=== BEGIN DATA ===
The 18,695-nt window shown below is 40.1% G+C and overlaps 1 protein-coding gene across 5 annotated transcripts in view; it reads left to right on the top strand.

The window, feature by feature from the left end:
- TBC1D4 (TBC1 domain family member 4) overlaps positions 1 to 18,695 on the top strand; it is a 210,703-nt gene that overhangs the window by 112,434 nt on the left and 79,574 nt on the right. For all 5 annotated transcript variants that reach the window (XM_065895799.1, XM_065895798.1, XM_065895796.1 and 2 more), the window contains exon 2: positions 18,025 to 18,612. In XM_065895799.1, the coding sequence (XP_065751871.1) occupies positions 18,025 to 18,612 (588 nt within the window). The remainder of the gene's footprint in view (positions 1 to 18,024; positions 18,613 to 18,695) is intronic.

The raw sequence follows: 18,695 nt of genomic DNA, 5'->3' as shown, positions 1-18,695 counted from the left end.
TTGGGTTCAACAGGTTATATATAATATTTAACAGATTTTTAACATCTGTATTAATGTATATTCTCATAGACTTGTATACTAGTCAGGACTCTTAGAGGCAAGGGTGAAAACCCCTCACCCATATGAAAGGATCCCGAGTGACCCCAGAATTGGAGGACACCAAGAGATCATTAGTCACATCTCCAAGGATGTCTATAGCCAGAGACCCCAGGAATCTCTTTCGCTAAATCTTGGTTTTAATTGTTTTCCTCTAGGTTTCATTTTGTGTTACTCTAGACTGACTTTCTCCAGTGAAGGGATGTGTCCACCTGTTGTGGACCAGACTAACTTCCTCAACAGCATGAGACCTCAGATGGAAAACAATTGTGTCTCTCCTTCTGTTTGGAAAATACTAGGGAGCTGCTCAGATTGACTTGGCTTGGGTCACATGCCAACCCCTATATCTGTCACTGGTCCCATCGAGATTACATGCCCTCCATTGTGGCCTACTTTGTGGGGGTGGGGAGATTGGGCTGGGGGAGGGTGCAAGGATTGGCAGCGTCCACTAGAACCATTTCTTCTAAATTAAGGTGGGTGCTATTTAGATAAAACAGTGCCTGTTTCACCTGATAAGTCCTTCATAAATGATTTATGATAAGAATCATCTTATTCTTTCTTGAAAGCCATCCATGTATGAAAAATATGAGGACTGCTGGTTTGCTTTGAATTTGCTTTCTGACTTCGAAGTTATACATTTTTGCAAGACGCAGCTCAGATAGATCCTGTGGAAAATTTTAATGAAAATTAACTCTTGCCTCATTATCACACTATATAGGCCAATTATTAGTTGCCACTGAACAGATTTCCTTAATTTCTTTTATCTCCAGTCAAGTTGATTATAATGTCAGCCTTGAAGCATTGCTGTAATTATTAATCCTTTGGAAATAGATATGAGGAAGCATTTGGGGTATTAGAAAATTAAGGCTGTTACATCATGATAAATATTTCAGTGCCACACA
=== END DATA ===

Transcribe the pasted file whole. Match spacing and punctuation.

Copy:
The 18,695-nt window shown below is 40.1% G+C and overlaps 1 protein-coding gene across 5 annotated transcripts in view; it reads left to right on the top strand.

The window, feature by feature from the left end:
- TBC1D4 (TBC1 domain family member 4) overlaps positions 1 to 18,695 on the top strand; it is a 210,703-nt gene that overhangs the window by 112,434 nt on the left and 79,574 nt on the right. For all 5 annotated transcript variants that reach the window (XM_065895799.1, XM_065895798.1, XM_065895796.1 and 2 more), the window contains exon 2: positions 18,025 to 18,612. In XM_065895799.1, the coding sequence (XP_065751871.1) occupies positions 18,025 to 18,612 (588 nt within the window). The remainder of the gene's footprint in view (positions 1 to 18,024; positions 18,613 to 18,695) is intronic.

The raw sequence follows: 18,695 nt of genomic DNA, 5'->3' as shown, positions 1-18,695 counted from the left end.
TTGGGTTCAACAGGTTATATATAATATTTAACAGATTTTTAACATCTGTATTAATGTATATTCTCATAGACTTGTATACTAGTCAGGACTCTTAGAGGCAAGGGTGAAAACCCCTCACCCATATGAAAGGATCCCGAGTGACCCCAGAATTGGAGGACACCAAGAGATCATTAGTCACATCTCCAAGGATGTCTATAGCCAGAGACCCCAGGAATCTCTTTCGCTAAATCTTGGTTTTAATTGTTTTCCTCTAGGTTTCATTTTGTGTTACTCTAGACTGACTTTCTCCAGTGAAGGGATGTGTCCACCTGTTGTGGACCAGACTAACTTCCTCAACAGCATGAGACCTCAGATGGAAAACAATTGTGTCTCTCCTTCTGTTTGGAAAATACTAGGGAGCTGCTCAGATTGACTTGGCTTGGGTCACATGCCAACCCCTATATCTGTCACTGGTCCCATCGAGATTACATGCCCTCCATTGTGGCCTACTTTGTGGGGGTGGGGAGATTGGGCTGGGGGAGGGTGCAAGGATTGGCAGCGTCCACTAGAACCATTTCTTCTAAATTAAGGTGGGTGCTATTTAGATAAAACAGTGCCTGTTTCACCTGATAAGTCCTTCATAAATGATTTATGATAAGAATCATCTTATTCTTTCTTGAAAGCCATCCATGTATGAAAAATATGAGGACTGCTGGTTTGCTTTGAATTTGCTTTCTGACTTCGAAGTTATACATTTTTGCAAGACGCAGCTCAGATAGATCCTGTGGAAAATTTTAATGAAAATTAACTCTTGCCTCATTATCACACTATATAGGCCAATTATTAGTTGCCACTGAACAGATTTCCTTAATTTCTTTTATCTCCAGTCAAGTTGATTATAATGTCAGCCTTGAAGCATTGCTGTAATTATTAATCCTTTGGAAATAGATATGAGGAAGCATTTGGGGTATTAGAAAATTAAGGCTGTTACATCATGATAAATATTTCAGTGCCACACA